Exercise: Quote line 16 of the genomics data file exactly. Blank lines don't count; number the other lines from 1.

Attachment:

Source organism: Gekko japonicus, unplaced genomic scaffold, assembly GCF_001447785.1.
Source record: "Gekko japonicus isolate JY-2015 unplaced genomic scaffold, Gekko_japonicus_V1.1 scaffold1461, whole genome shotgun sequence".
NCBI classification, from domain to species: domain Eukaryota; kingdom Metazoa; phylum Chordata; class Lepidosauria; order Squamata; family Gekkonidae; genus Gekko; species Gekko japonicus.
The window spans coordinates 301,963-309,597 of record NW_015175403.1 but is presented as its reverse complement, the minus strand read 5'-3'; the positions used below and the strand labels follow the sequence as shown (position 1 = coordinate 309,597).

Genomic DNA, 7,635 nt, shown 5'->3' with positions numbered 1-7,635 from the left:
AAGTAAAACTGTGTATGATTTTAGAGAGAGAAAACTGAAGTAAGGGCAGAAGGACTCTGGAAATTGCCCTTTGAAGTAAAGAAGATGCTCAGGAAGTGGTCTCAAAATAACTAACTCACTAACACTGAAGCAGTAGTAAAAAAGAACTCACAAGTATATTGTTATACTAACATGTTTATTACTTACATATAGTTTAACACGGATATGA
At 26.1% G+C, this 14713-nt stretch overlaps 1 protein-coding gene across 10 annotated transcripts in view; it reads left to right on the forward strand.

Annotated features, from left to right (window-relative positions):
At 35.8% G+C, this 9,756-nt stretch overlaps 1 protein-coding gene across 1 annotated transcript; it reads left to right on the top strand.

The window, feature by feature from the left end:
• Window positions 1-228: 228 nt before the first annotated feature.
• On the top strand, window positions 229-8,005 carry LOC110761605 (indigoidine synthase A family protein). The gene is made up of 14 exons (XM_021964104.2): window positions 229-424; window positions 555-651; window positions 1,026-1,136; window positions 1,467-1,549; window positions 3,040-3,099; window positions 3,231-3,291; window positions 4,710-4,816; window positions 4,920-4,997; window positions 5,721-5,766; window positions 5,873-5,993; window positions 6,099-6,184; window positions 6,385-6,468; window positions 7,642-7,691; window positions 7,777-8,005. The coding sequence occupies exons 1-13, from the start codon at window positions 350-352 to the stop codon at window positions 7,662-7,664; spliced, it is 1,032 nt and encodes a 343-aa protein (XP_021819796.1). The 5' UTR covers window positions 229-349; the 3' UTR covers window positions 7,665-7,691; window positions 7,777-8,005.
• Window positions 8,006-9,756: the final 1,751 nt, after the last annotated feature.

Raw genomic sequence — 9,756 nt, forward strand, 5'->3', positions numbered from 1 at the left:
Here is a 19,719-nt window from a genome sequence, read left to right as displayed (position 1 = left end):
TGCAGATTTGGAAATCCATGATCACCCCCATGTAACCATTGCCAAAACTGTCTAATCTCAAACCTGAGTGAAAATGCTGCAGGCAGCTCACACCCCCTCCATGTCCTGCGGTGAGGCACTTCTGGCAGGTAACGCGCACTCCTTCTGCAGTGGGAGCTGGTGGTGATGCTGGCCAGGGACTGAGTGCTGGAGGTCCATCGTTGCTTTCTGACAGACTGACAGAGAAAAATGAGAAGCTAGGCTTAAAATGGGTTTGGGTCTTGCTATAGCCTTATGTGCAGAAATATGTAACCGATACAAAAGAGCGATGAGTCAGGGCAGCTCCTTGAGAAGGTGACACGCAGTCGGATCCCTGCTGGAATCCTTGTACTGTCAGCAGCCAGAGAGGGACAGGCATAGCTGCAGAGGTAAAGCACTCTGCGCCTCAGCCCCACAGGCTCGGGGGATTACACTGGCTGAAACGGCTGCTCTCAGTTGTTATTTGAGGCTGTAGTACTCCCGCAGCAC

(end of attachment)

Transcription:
TGCAGATTTGGAAATCCATGATCACCCCCATGTAACCATTGCCAAAACTGTCTAATCTCAAACCTGAGTGAAAATGCTGCAGGCAGCTCACACCCCCTCCATGTCCTGCGGTGAGGCACTTCTGGCAGGTAACGCGCACTCCTTCTGCAGTGGGAGCTGGTGGTGATGCTGGCCAGGGACTGAGTGCTGGAGGTCCATCGTTGCTTTCTGACAGACTGACAGAGAAAAATGAGAAGCTAGGCTTAAAATGGGTTTGGGTCTTGCTATAGCCTTATGTGCAGAAATATGTAACCGATACAAAAGAGCGATGAGTCAGGGCAGCTCCTTGAGAAGGTGACACGCAGTCGGATCCCTGCTGGAATCCTTGTACTGTCAGCAGCCAGAGAGGGACAGGCATAGCTGCAGAGGTAAAGCACTCTGCGCCTCAGCCCCACAGGCTCGGGGGATTACACTGGCTGAAACGGCTGCTCTCAGTTGTTATTTGAGGCTGTAGTACTCCCGCAGCAC